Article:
Happy St. Patrick’s Day! Once again it’s that time of year to spend an entire day bundled up on the sofa with your favorite green blanket, eating green potato chips and watching a marathon of films from the Leprechaun franchise. Today, I’ll be reviewing the original in the series – the one that started it all. Before he went to the ‘burbs, before he went to Vegas, and yes, before he even went to space, Leprechaun started terrorizing Jennifer Aniston in a farmhouse.
This was Jennifer Aniston’s first feature film, having been previously involved only in television shows, and she does a decent enough job. It’s apparent her acting skills were honed later on in her career, but to be fair the attention of the audience is stolen by Warwick Davis and his genius performance as the Leprechaun. Davis is a brilliant character actor and that shines through in his gritty, dark, hilarious interpretation of an evil Leprechaun. From the haunting “Mary Had a Little Lamb” singing in the beginning of the film to the constant twisted rhymes he uses to express his motives, it’s like someone took the Joker from Batman and shrunk him down into an Irish Hell-spawn.
This film holds a bit of nostalgia from my childhood as this was one of the first horror movies I’d ever seen. Usually I wasn’t allowed to watch the more gory, disturbing films like Child’s Play or Nightmare on Elm Street or Texas Chainsaw, but for some reason my dad made an exception for Leprechaun. Certain scenes in particular I will never forget, like the old man hanging upside down in the elevator, or the Leprechaun jumping on the Pogo stick on the man’s chest, or the Leprechaun melting in the end from choking on a four-leafed clover. I suppose those scenes are not appropriate for children, but it helped make me the horror enthusiast I am today, so that’s okay, right?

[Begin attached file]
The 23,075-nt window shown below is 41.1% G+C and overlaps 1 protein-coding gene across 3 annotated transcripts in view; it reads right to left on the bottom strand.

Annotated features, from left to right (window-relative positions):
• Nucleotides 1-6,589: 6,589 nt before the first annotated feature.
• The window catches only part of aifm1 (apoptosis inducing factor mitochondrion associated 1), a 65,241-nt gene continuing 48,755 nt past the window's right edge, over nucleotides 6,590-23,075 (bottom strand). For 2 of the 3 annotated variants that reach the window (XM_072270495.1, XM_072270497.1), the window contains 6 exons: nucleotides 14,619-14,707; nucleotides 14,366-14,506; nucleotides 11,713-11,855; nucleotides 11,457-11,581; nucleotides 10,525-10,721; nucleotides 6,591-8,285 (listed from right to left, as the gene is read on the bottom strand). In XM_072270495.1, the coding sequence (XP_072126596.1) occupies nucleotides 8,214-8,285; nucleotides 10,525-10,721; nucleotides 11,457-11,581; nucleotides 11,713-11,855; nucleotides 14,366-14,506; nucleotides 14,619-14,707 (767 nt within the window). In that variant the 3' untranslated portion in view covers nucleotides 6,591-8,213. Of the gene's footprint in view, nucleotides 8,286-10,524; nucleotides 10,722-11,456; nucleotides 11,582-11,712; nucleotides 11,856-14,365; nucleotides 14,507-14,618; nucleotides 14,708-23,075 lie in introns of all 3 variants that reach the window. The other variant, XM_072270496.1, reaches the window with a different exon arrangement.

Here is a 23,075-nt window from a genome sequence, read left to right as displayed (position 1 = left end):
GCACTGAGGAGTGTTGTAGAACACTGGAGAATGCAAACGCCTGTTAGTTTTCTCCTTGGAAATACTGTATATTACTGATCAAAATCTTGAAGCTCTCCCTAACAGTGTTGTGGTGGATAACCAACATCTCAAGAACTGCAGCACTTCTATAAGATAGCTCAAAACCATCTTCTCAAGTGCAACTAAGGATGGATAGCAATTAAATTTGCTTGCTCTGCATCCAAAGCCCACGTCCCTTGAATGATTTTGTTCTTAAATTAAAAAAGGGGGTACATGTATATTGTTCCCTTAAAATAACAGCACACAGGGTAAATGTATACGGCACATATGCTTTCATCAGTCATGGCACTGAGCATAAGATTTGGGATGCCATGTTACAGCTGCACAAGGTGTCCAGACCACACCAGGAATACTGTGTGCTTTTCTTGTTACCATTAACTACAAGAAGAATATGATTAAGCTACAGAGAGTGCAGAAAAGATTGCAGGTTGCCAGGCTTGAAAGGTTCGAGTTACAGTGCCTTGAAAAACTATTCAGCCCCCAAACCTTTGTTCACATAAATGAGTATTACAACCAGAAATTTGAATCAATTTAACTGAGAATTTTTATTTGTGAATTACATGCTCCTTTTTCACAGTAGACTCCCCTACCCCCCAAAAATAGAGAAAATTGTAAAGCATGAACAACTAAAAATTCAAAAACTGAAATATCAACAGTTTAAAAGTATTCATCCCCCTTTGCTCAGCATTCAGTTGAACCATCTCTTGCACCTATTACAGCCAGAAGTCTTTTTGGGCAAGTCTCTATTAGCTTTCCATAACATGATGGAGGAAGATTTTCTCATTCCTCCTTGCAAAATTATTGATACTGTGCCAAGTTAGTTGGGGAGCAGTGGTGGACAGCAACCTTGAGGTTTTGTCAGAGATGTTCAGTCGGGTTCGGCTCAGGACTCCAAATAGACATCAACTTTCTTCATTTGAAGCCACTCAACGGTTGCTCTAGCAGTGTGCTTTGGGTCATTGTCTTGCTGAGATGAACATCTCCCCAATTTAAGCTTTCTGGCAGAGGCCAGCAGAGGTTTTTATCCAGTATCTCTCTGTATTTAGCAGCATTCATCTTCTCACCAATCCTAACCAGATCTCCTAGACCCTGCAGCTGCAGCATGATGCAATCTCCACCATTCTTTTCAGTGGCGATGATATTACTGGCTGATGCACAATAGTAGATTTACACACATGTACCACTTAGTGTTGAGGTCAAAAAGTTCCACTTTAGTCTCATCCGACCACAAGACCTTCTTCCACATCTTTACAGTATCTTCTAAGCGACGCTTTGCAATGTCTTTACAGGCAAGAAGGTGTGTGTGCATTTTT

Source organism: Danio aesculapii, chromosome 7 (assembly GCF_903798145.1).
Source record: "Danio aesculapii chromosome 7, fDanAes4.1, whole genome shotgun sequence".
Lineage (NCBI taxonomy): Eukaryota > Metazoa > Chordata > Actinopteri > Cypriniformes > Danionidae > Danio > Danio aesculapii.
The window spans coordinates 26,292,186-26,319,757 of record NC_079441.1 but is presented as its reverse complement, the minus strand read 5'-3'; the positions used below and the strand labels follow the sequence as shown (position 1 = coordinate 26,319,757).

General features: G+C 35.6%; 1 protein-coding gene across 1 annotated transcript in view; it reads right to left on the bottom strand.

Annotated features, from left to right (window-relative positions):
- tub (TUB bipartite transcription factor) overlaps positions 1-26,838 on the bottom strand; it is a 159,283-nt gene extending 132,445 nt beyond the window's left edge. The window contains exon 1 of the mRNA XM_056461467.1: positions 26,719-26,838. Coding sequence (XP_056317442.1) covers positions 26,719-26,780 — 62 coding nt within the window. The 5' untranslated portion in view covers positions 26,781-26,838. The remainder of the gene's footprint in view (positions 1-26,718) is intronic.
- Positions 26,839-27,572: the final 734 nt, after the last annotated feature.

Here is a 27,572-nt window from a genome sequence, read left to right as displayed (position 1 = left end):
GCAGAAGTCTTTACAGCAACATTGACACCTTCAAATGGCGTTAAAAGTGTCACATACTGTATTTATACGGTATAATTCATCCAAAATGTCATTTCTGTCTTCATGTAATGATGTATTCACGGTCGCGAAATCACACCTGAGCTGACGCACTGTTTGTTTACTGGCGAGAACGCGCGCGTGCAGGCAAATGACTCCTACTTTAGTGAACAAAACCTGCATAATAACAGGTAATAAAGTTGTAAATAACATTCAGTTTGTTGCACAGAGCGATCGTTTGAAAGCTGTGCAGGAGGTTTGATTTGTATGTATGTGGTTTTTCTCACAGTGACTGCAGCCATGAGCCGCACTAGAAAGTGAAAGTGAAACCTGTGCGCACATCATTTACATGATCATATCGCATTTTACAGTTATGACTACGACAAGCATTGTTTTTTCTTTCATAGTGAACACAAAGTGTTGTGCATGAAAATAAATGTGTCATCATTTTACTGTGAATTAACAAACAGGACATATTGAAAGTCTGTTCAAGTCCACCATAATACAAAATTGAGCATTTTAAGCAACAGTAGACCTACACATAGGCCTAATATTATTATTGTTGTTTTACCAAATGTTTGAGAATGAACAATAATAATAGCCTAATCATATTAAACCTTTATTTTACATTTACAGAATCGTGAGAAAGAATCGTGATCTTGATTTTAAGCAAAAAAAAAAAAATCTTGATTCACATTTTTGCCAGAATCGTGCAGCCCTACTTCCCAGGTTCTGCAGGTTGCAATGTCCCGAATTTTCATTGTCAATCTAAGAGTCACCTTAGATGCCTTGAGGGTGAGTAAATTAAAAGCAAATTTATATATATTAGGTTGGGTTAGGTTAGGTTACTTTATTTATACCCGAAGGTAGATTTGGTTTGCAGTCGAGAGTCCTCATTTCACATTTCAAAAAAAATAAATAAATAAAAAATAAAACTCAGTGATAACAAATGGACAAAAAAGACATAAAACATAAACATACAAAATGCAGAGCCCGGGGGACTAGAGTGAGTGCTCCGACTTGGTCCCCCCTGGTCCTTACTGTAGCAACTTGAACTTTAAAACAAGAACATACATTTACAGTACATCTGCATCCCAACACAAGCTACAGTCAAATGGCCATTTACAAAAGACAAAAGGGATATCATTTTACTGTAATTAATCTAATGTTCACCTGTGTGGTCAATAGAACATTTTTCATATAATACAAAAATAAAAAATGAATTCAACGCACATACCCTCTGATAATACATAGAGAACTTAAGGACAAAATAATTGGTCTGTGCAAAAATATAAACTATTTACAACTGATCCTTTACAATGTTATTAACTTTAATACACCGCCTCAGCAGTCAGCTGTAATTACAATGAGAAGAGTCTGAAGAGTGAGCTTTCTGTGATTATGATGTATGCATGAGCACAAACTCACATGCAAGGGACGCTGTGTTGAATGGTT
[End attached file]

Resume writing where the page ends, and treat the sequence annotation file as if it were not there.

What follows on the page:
Granted, a lot of what I love about this movie stems from the feeling I got while watching it as a kid, but I find I still enjoy popping this in the DVD player every St. Patrick’s Day and reliving those moments. It’s not a suspenseful, terror-filled horror movie, but instead an adventurous, enjoyable horror comedy. When viewed on its own Leprechaun keeps your attention and keeps you entertained, and when viewed as a series it stands as the pedestal on which all sequels fail to climb. The special effects, story, cinematography and direction are treated with care and quality. It’s obvious the filmmakers cared about making a good, enjoyable horror movie, which is something the remaining films failed to grasp.
In the end Leprechaun reminds me of simpler times and quality horror comedy of the 90’s. It will always be THE go-to horror movie for St. Patrick’s Day, and I always get a laugh every time I watch it. Whether you choose to marathon the whole series or just watch one, make sure you watch the original because you will not be disappointed.
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